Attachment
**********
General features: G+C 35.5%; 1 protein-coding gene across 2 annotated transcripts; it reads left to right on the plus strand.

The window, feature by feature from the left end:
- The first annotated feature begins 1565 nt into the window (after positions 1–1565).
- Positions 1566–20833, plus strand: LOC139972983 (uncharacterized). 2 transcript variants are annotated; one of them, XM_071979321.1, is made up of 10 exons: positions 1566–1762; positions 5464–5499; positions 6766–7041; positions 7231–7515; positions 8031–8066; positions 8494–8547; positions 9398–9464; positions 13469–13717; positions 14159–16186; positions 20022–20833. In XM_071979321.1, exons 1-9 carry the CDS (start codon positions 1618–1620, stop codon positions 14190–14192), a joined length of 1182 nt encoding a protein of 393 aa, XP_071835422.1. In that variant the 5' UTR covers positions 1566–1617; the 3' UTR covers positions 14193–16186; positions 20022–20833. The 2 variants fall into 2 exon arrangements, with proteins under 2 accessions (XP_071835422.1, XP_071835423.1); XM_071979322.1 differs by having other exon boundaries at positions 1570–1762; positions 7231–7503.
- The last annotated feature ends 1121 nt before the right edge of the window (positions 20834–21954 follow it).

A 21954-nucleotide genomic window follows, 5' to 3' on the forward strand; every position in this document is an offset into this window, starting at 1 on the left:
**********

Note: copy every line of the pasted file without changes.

General features: G+C 35.5%; 1 protein-coding gene across 2 annotated transcripts; it reads left to right on the plus strand.

The window, feature by feature from the left end:
- The first annotated feature begins 1565 nt into the window (after positions 1–1565).
- Positions 1566–20833, plus strand: LOC139972983 (uncharacterized). 2 transcript variants are annotated; one of them, XM_071979321.1, is made up of 10 exons: positions 1566–1762; positions 5464–5499; positions 6766–7041; positions 7231–7515; positions 8031–8066; positions 8494–8547; positions 9398–9464; positions 13469–13717; positions 14159–16186; positions 20022–20833. In XM_071979321.1, exons 1-9 carry the CDS (start codon positions 1618–1620, stop codon positions 14190–14192), a joined length of 1182 nt encoding a protein of 393 aa, XP_071835422.1. In that variant the 5' UTR covers positions 1566–1617; the 3' UTR covers positions 14193–16186; positions 20022–20833. The 2 variants fall into 2 exon arrangements, with proteins under 2 accessions (XP_071835422.1, XP_071835423.1); XM_071979322.1 differs by having other exon boundaries at positions 1570–1762; positions 7231–7503.
- The last annotated feature ends 1121 nt before the right edge of the window (positions 20834–21954 follow it).

A 21954-nucleotide genomic window follows, 5' to 3' on the forward strand; every position in this document is an offset into this window, starting at 1 on the left: